What kind of book is it anyway? Part One.

We started our journey into the heart of Bible by thinking about how it came to be. We discovered that it was written by many people in many places over many years, and so it perhaps should not surprise us to realise that it contains many types of writing.

Think back to your GSCE (or O Level) English, and you may remember talking about genre, which is all about the style and purpose of a text. A poem is trying to do something very different to a newspaper article, so we need to come at it with a different set of expectations, and it uses language very differently, so we need a different set of tools in order to interpret it.

Genre helps shape the way we approach and understand what we are reading, and so if we want half a chance at getting to grips with the Bible, we need to know what kinds of literature we are dealing with.

A standard categorisation of the Bible by genre looks something like this:

bible genres.jpg


It’s nice and neat and easy to remember, but there are a number of complications and variations:

  • Genesis is classed as law, but it doesn’t contain any laws. There are some important instructions – “don’t eat the fruit”, “go forth and multiply”, “build a big boat” to name a few – but nothing codified. In fact the laws don’t appear until the latter part of Exodus. Everything up until then is narrative, and there are more tales to come once we get to the laws. Essentially, one of the most striking features of biblical law is the fact that it is set within the story of a people, making it quite a task to untangle history and law.
  • Poetry and wisdom are sometimes split up, so that the Psalms are classed as poetry and the others in this category are identified as wisdom, but that ignores the wisdom in the psalms and the extensive use of poetry in the other books. And to confuse things even further, Lamentations gets bundled up with the prophets but really sits better with poetry and wisdom.
  • Daniel is sometimes separated from the rest of the prophets and designated as apocalypse. Revelation is also apocalypse, although to make things trickier, it is written in the form of a letter.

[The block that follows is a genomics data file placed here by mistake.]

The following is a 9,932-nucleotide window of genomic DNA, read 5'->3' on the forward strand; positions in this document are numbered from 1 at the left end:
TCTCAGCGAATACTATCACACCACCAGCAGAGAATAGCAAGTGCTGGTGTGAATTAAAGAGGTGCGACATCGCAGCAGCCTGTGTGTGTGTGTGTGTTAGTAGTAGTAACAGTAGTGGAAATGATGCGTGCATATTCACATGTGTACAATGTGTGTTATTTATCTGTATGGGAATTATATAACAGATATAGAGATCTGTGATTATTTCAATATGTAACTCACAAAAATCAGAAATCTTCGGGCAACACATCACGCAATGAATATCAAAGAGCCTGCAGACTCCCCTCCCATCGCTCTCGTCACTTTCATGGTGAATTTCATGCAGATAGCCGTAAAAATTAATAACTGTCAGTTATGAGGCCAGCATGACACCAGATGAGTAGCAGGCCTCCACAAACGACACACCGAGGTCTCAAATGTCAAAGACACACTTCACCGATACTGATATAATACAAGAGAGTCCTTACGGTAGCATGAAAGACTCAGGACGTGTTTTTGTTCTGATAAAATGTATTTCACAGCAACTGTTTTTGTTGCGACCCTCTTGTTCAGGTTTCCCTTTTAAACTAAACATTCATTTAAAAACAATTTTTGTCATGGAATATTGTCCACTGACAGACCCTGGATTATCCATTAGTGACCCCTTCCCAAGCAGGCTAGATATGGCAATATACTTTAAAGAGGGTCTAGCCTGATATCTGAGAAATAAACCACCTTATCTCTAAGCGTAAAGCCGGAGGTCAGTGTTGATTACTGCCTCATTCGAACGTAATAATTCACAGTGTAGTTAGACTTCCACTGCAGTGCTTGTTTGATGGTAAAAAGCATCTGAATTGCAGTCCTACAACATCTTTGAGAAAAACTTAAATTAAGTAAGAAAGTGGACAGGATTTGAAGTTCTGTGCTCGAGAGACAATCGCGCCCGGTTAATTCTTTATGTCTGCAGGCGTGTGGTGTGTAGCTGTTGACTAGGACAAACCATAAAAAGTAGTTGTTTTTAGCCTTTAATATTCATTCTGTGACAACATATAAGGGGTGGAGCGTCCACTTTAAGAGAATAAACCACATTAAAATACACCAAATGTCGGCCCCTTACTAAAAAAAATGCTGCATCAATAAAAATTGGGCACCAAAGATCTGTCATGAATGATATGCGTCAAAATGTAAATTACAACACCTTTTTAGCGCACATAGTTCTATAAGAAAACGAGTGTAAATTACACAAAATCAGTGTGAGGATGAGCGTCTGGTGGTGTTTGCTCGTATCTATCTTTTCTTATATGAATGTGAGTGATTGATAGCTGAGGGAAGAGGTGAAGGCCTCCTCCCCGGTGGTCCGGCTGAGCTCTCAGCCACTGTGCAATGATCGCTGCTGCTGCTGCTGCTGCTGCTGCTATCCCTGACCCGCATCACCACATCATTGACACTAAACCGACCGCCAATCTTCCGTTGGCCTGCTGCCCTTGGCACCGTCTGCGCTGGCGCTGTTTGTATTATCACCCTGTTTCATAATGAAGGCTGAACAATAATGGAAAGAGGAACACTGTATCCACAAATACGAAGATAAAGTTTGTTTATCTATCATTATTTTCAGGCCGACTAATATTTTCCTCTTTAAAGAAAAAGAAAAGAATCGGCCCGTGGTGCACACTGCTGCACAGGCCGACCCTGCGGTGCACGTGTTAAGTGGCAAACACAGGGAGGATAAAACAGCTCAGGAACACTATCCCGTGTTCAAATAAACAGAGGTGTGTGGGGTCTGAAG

• Speaking of letters, there is much scholarly debate over Paul’s letters, with some academics holding that a number of them (Ephesians, Colossians, 2 Thessalonians, 1 and 2 Timothy, Titus) were not written by Paul but by a follower or imitator. And whoever wrote the letters, they contain snatches of poetry and storytelling and instruction and end times stuff, putting them at the centre of a venn diagram of biblical genres.


And that’s before we even get to the issues with the genres themselves, or at least with our understanding of them:

  • The purpose and character of historical writing has changed over time. We’ll say a little more about that later, but using the word history to describes chunks of the Bible sets up certain expectations that aren’t necessarily going to be met. Using the term ‘narratives’ may sidestep some of those problems, although it may create new ones of its own.
  • Prophecy and apocalypse are no longer categories we are familiar with, or at least not in the form they took in the cultures the Bible grew out of. People still share words from God, but we tend to treat those messages as intensely personal and they rarely reach an entire nation, and there are still some who devote time and energy to thinking about the end times, but they are generally dismissed as a little bit crazy.
  • The gospels are a genre all of their own, combining biography and teaching in a way that has little if any parallel. That makes it tricky for us to know what to expect from them, and it doesn’t help that each of the gospel writers had their own distinctive approach.
  • It is interesting to remember that there is no separate genre of theology, because in one respect it is all theology, but that can lead us to the mistaken assumption that every word carries equal doctrinal weight. If the Bible is anything it is words about God – except Song of Songs which makes it into the Bible without mentioning God once – but some books are more systematic or philosophical in their approach than others.


All of this is to say that the way we designate and define genre is problematic, and so we must avoid a tendency to approach a text with very fixed ideas about it. We also need to remember that genre can only give us the broad strokes of a text anyway, and so we have to consider more specific details such as context and authorship if we want to start filling in the details.

But having said all of that, all the genres listed on the graphic above are in the Bible, even if they are woven together in a slightly more complicated arrangement and have a few more nuances to them, so in our next post we will look at each of them in turn.


Published by leighannegreenwood

Baptist minister in training with Revive Leeds. Blogging on behalf of Revive and (coming soon) for myself at Covenant Project.

%d bloggers like this: